Why school canteens should not be banned

Editor, RE: “Stakeholders divided on ban of school canteens” (The New Times, October 7).
Pupils of Excella  School have their lunch. (File)
Pupils of Excella School have their lunch. (File)


RE: “Stakeholders divided on ban of school canteens” (The New Times, October 7).

What if one of those decision makers in the Ministry of Education were ordered to eat matooke, potatoes, beans and water only from January to December with no right to have access to milk if they wanted a change? Would they like it? Of course not!

The idea that canteens will create social classes is lame, to say the least. Our country is not a classless society and no country can claim to be.

A schoolboy or girl already knows that the neighbour next door is richer than their father, has a car and their father does not; that they live in a house with no electricity while the neighbour’s has; and even peers at school wear shoes of different quality.

So, how would banning canteens convince schoolchildren that they are economically equal with everyone else? What would be the purpose of trying to convince them so?

Personally, I support the idea of not having commercial restaurants on school premises that sell the food that one would find in any restaurant.

However, I do not find anything wrong with canteens that sell snacks, ripe banana, soaps, cookies, milk, pens, erasers and soft drinks, among others.

During our time in exile, some of us went to schools that had canteens, but we did not feel affected by the purchasing power of rich local school children, nor did we resort to stealing so we could compete with them.

Canteens should be seen as an area where our children can learn to socialise. Children with money will buy for their friends who do not have and one day the table will turn and those who previously did not have will get money and remember their friends who may then be broke.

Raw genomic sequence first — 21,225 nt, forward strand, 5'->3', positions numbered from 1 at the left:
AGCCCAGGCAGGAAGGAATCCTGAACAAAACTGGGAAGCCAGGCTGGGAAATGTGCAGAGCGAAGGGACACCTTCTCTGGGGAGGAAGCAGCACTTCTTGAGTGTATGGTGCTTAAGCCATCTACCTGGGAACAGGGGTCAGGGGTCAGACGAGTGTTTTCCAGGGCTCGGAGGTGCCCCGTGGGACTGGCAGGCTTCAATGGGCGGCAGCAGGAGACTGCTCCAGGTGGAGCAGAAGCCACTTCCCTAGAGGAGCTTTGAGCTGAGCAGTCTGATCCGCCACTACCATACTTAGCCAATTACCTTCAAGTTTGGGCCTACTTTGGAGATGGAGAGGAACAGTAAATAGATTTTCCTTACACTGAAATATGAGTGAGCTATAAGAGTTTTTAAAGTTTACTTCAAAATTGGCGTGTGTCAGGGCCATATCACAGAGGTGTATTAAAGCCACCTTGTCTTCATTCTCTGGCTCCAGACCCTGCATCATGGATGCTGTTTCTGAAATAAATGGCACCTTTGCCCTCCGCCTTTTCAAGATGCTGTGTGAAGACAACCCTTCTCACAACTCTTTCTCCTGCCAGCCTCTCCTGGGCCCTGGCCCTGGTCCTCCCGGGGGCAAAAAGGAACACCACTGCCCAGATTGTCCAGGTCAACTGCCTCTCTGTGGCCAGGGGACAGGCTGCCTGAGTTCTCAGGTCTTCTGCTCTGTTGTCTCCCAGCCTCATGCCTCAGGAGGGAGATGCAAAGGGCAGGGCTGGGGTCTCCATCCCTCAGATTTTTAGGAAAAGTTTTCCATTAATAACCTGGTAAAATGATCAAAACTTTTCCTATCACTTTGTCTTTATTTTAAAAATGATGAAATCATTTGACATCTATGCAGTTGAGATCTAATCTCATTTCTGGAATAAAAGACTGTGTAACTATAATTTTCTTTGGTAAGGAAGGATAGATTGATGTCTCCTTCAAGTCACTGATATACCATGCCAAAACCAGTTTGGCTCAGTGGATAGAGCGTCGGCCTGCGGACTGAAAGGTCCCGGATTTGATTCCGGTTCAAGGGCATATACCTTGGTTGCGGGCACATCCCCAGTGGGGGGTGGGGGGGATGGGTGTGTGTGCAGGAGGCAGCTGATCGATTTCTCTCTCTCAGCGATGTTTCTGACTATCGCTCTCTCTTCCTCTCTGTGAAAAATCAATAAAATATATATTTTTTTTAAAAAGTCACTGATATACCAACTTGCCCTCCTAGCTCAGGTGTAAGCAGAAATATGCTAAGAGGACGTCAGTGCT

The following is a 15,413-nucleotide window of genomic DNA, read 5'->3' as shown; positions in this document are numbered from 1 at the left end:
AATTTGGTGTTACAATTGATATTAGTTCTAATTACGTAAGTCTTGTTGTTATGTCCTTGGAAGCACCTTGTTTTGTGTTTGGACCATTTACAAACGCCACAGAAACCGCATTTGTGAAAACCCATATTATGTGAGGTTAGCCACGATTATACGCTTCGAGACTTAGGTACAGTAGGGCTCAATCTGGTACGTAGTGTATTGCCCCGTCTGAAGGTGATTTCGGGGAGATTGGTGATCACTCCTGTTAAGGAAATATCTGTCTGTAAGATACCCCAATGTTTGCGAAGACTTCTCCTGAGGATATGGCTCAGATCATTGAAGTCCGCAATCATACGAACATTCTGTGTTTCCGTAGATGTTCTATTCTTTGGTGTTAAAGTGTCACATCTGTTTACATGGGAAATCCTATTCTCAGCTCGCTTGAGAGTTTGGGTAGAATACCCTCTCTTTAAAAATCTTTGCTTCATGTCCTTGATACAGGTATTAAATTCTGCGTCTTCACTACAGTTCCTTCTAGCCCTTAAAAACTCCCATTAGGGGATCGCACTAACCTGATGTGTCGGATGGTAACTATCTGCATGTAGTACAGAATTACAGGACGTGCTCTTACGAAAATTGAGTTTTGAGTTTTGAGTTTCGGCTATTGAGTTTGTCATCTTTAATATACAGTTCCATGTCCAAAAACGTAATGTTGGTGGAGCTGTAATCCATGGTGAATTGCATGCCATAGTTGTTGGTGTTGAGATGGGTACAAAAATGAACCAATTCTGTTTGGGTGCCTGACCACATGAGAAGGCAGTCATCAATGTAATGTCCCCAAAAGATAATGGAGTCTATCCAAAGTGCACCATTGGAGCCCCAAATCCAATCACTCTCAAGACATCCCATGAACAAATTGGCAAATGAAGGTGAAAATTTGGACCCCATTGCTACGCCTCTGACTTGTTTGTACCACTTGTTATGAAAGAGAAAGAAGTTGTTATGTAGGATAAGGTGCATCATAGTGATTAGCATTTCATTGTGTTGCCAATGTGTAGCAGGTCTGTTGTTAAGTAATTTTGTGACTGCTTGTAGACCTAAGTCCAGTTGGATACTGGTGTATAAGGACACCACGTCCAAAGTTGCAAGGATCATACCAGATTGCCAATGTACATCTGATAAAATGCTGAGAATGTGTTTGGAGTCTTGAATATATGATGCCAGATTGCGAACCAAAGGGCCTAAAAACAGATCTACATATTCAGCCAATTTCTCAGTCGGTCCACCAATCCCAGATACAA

Others will visit the canteen just to hang around their friends to discuss all sorts of things not related to their studies.

Their fathers back home do a similar thing every evening when they flock to bars to meet their friends and socialise on few bottles of beers and nyama choma.

In the same way, the beer the parents sip is called Gahuzamiryango, the snacks schoolchildren share at the canteen should also be treated as their ‘gahuzamiryango’.

So, school canteens should not be seen as something that will turn our children into robbers. Does anyone know any parent who broke into a shop to steal money to buy beer in the evening after work?

In my view, therefore, canteens are one of the meeting places at school that will help our children learn or improve on their social skills.

Finally, it is such controversial decisions like banning canteens at schools that give additional munitions to foreign anti-Rwanda journalists to keep lying to the world that our country is tightly controlled, when in reality they are expressing their anger at the order we have in our social and political systems (I am not contracting myself here — banning canteens has nothing to do with establishing order).

Do not get surprised if soon, they report in their papers that our President ordered our schoolchildren to eat the same food every day. You would think that I am exaggerating here; they once wrote that the President himself erased an entire slum neighbourhood to build modern housing.

The impression they try to give is that he alone woke up one day and ordered the slum demolished. They were criticising one of the projects to modernise the city as part of the Kigali Master Plan.



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